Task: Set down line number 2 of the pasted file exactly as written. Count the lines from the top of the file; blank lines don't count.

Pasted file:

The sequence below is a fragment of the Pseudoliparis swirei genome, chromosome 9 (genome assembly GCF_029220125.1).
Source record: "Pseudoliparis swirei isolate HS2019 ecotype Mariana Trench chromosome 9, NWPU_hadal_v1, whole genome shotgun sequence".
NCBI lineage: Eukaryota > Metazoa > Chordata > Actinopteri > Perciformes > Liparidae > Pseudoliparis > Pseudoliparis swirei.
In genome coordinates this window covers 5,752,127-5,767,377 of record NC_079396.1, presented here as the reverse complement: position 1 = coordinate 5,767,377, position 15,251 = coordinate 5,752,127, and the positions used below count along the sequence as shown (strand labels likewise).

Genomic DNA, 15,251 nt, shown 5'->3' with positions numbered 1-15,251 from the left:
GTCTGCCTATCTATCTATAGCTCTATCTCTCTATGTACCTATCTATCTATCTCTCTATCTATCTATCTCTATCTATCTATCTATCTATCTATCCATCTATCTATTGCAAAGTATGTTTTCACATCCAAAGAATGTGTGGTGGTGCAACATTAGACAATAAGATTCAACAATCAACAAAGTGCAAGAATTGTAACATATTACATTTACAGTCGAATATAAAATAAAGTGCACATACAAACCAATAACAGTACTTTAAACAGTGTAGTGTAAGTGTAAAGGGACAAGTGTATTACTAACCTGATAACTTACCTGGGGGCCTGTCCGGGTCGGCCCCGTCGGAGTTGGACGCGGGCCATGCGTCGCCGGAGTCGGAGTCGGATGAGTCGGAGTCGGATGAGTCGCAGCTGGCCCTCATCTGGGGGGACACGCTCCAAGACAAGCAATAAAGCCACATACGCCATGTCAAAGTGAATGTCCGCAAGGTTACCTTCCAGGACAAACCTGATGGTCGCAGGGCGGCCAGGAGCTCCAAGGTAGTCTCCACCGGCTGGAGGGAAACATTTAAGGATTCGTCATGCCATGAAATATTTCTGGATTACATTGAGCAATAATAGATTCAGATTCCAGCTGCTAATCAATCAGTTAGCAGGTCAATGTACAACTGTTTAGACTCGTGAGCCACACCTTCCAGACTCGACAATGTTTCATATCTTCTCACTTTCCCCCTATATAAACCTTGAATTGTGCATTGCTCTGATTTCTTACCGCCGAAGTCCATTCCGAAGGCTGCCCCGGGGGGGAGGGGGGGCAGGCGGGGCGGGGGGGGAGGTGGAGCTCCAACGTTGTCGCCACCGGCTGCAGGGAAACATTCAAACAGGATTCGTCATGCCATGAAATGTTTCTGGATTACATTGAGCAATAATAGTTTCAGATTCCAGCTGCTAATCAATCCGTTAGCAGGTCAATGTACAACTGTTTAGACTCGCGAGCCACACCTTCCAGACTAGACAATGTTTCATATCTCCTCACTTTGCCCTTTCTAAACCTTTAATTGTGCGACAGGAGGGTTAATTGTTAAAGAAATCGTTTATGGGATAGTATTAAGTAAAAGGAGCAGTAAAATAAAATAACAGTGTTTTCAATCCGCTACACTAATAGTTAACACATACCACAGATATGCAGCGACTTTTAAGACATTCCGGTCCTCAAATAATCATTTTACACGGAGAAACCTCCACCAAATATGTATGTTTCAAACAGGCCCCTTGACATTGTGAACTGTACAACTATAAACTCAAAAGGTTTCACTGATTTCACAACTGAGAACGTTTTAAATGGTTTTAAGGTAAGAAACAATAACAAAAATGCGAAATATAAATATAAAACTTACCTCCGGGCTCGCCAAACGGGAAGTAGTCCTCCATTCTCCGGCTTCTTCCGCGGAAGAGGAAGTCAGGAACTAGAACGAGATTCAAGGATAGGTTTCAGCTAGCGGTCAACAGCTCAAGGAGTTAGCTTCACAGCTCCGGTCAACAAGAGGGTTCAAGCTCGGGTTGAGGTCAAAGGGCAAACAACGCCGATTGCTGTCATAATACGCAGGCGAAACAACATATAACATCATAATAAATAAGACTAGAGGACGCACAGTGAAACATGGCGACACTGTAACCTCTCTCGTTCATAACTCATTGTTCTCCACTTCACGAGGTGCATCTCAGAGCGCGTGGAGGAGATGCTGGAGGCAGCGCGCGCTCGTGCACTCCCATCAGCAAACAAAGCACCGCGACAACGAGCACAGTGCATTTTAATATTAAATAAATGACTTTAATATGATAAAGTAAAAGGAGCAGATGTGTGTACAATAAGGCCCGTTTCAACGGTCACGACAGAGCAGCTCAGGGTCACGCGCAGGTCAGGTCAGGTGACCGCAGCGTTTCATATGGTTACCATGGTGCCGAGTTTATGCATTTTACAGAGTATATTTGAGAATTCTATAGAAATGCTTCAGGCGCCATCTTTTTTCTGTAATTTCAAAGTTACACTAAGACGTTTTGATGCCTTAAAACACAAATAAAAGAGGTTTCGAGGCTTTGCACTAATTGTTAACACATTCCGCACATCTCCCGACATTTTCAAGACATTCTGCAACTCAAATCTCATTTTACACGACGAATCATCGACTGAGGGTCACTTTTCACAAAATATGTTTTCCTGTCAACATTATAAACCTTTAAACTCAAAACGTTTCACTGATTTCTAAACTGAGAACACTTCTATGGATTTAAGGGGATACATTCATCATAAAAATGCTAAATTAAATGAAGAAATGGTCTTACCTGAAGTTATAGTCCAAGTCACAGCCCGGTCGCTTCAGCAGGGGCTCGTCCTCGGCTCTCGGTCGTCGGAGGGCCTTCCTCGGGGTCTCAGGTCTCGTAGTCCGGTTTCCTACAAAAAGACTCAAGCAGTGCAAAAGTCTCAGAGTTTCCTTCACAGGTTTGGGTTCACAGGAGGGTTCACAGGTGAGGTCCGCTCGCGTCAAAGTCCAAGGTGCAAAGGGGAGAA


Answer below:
Source record: "Pseudoliparis swirei isolate HS2019 ecotype Mariana Trench chromosome 9, NWPU_hadal_v1, whole genome shotgun sequence".